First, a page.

iSkin is a sensor that when put to your skin, it turns your body into a sensitive touch surface to control all your mobile devices. This revolutionary technology has been developed by scientists in Germany.

The iSkin is manufactured by biocompatible silicone rubber with pressure sensors that can stick to the user’s skin, so it practically counts as a wearable. It was developed in the Max Planck institute for Informatics and the Saarland University.

This experimental system has been nuilt in various shaped and sized in order to fit in many parts of the human body, suach as the finger, the forearm or even behind the ear. The sensor is capable of sensing any pressure applied, even when it is streched or bended. With today’s progress scientists can answer incoming calls, play music and change the volume. So far a roll-up keyboard has also been designed to be used with a smartwatch.

The prototype is based on progresses that have been done concerning the “electric skin” that allows robots to feel better their environment, and senses such as touch, pressure and temperature. The creators of the iSkin consider their product an ideal interaction platform between the body and mobile computing.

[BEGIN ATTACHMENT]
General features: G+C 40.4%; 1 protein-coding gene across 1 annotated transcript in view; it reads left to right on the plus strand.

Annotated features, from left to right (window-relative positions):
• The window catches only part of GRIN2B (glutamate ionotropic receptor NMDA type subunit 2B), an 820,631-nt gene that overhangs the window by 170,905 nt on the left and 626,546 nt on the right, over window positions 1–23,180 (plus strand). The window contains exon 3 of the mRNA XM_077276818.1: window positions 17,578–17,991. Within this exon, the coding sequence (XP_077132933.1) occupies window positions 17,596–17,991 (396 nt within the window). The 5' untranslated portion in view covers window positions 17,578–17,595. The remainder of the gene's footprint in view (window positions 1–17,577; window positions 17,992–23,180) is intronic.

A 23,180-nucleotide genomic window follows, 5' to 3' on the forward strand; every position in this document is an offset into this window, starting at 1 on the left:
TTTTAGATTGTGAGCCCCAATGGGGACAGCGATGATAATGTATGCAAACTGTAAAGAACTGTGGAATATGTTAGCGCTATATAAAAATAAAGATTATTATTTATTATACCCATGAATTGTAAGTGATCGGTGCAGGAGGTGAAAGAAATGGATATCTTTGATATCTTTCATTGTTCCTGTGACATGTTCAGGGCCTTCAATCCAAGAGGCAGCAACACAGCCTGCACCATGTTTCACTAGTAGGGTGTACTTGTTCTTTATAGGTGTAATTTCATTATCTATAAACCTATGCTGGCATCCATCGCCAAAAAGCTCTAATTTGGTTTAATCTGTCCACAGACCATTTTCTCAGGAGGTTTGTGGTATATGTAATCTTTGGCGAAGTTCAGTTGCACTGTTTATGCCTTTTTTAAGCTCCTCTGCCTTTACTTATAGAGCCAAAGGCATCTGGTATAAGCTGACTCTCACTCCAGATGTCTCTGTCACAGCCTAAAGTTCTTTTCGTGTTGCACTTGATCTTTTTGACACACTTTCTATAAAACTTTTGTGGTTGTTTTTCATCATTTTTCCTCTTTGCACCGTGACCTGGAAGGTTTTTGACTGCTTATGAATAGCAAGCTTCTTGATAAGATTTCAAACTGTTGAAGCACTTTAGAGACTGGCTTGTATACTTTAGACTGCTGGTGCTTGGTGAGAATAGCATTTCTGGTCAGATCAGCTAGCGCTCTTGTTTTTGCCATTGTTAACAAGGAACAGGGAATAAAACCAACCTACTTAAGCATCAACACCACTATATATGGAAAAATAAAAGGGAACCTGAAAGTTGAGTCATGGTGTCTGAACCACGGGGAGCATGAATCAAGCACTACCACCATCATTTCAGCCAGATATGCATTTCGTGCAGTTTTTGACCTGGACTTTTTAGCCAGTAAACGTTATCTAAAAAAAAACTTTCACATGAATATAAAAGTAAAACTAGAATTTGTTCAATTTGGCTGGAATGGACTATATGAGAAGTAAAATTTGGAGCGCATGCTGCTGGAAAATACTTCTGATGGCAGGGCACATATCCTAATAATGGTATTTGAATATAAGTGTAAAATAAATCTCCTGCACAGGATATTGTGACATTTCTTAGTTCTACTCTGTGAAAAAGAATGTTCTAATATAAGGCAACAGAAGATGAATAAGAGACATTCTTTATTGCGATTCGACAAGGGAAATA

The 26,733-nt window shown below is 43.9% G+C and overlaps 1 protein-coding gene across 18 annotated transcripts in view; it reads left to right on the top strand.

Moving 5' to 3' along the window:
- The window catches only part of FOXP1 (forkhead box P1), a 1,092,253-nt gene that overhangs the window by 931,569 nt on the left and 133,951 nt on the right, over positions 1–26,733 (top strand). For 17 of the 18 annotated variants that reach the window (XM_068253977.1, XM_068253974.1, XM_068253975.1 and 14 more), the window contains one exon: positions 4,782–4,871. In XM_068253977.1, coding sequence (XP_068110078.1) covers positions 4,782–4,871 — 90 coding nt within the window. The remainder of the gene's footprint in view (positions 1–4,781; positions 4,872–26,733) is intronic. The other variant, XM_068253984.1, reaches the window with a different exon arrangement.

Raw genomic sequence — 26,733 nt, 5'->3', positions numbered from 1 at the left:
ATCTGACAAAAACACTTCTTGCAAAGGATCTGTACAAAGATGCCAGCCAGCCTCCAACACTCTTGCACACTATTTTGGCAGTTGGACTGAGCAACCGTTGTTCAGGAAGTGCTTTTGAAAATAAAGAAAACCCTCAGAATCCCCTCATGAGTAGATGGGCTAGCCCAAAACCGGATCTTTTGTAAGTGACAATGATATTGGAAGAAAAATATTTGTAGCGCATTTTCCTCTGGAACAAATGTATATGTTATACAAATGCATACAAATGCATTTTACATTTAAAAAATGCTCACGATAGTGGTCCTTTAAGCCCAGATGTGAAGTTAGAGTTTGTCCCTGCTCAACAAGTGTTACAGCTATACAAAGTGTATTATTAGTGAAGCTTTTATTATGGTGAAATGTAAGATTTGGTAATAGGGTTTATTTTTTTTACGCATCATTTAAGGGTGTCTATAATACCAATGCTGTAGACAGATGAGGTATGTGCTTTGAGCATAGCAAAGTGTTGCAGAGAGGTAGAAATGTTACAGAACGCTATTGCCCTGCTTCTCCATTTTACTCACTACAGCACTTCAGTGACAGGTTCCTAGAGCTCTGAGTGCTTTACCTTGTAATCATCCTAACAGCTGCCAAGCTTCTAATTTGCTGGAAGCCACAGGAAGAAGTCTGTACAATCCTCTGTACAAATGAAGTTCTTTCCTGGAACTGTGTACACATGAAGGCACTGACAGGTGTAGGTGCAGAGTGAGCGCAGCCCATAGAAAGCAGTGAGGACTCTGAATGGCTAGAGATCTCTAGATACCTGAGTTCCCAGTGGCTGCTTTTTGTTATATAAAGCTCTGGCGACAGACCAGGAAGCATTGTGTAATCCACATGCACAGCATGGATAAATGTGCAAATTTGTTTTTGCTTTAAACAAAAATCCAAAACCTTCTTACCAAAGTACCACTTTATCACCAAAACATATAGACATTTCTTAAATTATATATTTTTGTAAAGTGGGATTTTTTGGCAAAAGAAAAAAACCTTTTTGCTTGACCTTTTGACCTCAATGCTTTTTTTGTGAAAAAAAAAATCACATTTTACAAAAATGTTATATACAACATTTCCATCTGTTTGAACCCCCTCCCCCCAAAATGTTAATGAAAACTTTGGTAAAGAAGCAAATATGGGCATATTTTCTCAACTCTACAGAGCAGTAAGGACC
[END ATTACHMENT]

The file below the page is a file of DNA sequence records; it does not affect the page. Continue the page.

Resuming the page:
The material that was used for this “skin” is called polydimethylsiloxane (PDMS) an easy-to-process silicone-based organic polymer that is fully transparent and used in implants.
The stickers allow us to enlarge the input space accessible to the user as they can be attached practically anywhere on the body,’ said Martin Weigel, a PhD student in the team led by Jürgen Steimle at the Cluster of Excellence at Saarland University.
Currently, the sensor stickers are connected via a cable to a computer, but in the future in-built microchips will allow the stickers to function wirelessly, according to Steimle.
Until the final stage of developement there still a lot that need to be done but we do hope to see the iSkin available on the markets in the next couple of years. Until then stay tuned to find out what’s new!

SOURCEEmbodied Interaction